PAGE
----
• After your child reads a paragraph or two, have her use a sticky note to write down any of the following: 1) The main idea(s), summary or retell of that section. 2) Any questions she may have about what she just read. 3) Any new information she learned or something she found interesting.
  • Review with your child what she wrote down and have her keep the sticky note next to the section she read for later.
  • Encourage your child to reread parts of the material that did not make sense.
  • After reading, have your child “make a picture in her head” of what she has just read.
  • Use graphic organizers from your child’s teacher or get them from the internet. Find one that is best for the lesson and have your child fill out the organizer as she is reading. Then she can go over the material again when she needs to.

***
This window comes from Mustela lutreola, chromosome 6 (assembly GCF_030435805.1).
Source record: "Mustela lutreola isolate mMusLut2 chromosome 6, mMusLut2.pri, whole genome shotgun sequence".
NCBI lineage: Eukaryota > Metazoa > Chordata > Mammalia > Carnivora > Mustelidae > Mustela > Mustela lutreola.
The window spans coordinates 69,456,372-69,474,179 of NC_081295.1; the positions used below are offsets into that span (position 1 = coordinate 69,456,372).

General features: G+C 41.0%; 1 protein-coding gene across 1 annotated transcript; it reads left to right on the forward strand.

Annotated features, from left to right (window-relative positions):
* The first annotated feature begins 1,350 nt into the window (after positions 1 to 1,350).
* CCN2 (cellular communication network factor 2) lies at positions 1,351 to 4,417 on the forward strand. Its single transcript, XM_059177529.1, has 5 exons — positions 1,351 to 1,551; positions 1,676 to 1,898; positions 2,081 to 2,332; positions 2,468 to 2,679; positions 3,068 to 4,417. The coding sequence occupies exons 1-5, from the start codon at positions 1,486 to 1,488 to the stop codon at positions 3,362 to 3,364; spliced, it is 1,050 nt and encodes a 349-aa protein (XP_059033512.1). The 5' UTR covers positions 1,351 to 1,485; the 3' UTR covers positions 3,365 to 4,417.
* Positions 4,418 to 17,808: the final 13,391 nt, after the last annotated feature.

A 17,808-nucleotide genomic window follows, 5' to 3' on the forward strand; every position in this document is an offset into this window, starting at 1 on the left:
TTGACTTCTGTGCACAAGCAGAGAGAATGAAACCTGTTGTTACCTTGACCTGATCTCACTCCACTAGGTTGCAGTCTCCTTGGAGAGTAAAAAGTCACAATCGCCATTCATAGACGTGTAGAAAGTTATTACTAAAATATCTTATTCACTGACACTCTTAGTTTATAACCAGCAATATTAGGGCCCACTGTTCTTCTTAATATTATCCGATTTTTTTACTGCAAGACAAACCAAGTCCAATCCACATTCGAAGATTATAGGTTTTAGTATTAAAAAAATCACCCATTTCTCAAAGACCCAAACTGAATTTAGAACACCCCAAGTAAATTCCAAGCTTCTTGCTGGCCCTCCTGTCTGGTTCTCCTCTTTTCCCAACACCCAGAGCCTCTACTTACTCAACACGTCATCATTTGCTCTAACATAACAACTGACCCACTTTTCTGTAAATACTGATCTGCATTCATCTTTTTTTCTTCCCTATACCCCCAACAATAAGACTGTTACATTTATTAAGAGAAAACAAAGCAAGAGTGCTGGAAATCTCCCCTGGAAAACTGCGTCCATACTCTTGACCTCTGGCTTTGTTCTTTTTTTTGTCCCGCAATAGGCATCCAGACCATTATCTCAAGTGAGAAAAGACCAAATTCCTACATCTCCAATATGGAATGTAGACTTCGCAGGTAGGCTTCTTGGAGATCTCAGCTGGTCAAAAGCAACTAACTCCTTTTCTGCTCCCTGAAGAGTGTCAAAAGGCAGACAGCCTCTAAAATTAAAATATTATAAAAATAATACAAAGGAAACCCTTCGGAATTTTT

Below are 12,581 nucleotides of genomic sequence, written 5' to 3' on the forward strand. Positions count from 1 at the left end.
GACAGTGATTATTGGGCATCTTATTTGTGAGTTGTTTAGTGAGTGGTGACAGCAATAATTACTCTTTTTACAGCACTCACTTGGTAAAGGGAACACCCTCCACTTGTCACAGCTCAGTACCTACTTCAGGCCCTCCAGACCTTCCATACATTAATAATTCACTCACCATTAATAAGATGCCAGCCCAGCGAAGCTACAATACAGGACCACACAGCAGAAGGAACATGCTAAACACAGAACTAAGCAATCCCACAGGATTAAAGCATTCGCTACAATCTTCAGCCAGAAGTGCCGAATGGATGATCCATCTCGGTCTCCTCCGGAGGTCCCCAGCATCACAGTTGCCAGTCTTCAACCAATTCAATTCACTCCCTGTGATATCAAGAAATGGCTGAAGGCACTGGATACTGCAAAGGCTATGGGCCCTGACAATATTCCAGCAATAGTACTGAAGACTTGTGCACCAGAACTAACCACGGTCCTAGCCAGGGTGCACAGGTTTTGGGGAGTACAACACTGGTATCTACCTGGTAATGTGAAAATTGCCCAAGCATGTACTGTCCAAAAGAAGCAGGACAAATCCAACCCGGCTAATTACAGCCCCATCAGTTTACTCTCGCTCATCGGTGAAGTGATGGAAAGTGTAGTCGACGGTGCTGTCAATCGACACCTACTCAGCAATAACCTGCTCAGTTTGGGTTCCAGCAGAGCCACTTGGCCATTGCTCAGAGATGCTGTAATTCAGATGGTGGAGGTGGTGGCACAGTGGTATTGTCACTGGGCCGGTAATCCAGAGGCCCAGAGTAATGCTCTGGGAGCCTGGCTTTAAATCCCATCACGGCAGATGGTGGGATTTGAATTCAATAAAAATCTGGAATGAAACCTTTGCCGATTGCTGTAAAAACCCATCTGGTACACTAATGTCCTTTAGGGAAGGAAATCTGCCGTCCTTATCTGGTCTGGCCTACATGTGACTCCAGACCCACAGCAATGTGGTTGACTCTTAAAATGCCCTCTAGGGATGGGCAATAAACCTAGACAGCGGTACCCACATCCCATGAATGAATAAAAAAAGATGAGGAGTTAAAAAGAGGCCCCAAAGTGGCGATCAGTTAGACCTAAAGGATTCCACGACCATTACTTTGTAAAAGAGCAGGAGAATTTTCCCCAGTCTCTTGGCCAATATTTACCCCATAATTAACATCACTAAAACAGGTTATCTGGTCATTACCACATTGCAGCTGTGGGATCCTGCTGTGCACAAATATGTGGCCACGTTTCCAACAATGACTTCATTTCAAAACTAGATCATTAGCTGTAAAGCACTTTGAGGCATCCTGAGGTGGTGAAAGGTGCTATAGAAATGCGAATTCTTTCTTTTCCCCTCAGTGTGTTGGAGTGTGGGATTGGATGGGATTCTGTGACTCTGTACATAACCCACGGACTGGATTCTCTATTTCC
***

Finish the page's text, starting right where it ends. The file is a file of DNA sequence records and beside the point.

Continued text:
Another strategy is "Read Around the Text". Before reading, encourage your child to do the following:

  • Look at the pictures. What ideas are being presented?
  • Look at the captions and read them
  • Look at the maps, charts and graphs. Discuss what information they present.
  • Look at the titles and headings. What is the big idea?
  • Read the first and last lines of each paragraph for more information.
  • Ask questions. Give yourself a reason to read.

Ways to help your child if he does not like to read unless he has to.

  • Offer to get magazines, comic books or other reading material that is very interesting to him.
  • Have your child research a favorite activity or game by reading about it in books, magazines or on the internet, and have him give you the important details that are written in the text. If he convinces you about the reasons to do it/buy it, then help him to make it happen.